Nell McCafferty is a divisive journalist and activist born in Derry in 1944. A co-founder of the Irish Women’s Liberation Movement, it focused on social and legal discrimination against women. More radical than the likes of the IHA, IWLM organised protests and produced a manifesto in 1970 named Chains or Change which was delivered on The Late Late Show. It sparked a national debate, particularly around the inability of women to buy sexual contraception, and was bolstered by McCafferty’s coverage of it in the national papers. In 1971 McCafferty and 46 IWLM members took the train from Dublin to Belfast to buy condoms and the contraceptive pills, known as the ‘Contraceptive Train’, which was reintroduced in 1980. McCafferty continued to fight for women’s and LBGTQ rights through her journalism and has remained a vocal feminist in Ireland. The IWLM eventually split but its members founded organisations which continue to influence Irish society today including The Rape Crisis Centre.
Mary Robinson began her career as a solicitor but quickly became absorbed into politics, advocating for the legalisation of divorce, family planning, the decriminalisation of homosexuality and suicide and was frequently critical of the Catholic Church, a societal stalwart of 1970s and 1980s Ireland. However, it was her surprise win over Brian Lenihan in the Presidential campaign for which she is best known. She brought her legal mind, political intellect and activism to the role and during her time she signed bills into law to make contraception more available and legalise homosexuality and was one of the most popular Irish Presidents. She resigned two months early in 1997 to take up the role of UN High Commissioner of Human Rights, where she continued to fight for tolerance and equality on a global scale.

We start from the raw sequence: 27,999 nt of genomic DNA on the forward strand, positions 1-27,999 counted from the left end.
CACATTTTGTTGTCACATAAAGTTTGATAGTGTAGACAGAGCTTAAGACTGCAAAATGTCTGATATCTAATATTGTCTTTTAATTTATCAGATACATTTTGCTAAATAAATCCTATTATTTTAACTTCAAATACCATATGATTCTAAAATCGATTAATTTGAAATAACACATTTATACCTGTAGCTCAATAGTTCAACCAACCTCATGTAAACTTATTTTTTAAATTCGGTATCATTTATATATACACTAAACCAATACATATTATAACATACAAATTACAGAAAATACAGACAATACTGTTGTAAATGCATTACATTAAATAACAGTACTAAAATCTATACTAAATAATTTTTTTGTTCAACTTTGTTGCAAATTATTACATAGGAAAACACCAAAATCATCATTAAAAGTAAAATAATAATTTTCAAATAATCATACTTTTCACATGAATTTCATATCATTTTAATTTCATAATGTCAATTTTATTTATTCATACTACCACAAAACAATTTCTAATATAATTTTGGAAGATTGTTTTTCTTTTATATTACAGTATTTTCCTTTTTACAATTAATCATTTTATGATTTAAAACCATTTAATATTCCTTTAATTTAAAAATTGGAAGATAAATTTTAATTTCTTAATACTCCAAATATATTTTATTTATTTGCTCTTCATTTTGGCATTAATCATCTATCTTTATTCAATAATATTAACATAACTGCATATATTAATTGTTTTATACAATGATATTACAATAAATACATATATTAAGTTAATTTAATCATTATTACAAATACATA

Lian Bell is a Dublin-based set designer and arts manager who admits to “accidentally” starting the Waking The Feminist movement which rocked the Irish theatre and arts scenes in 2015 and 2016. It began when The Abbey Theatre announced its programme to mark the 1916 Easter Rising centenary, titled ‘Waking the Nation’. The schedule was quickly criticised by Bell and Belinda McKeon as only one out of ten plays selected was written by a woman and only three were directed by women. In the weeks that followed, women in the arts began speaking about their continual under representation using the hashtag #WakingTheFeminists and following a public meeting at The Abbey Theatre by the group, the Theatre’s board soon announced plans to develop a policy on gender equality. Bell, along with other theatre professional who were involved with the grassroots campaign, spent the next year dedicating their lives to furthering the careers of women in arts in Ireland, requiring theatre companies across the country to commit to gender equality and worked with the Arts Council to gather statistics on women in the arts to address issues at a policy level, which you can find here.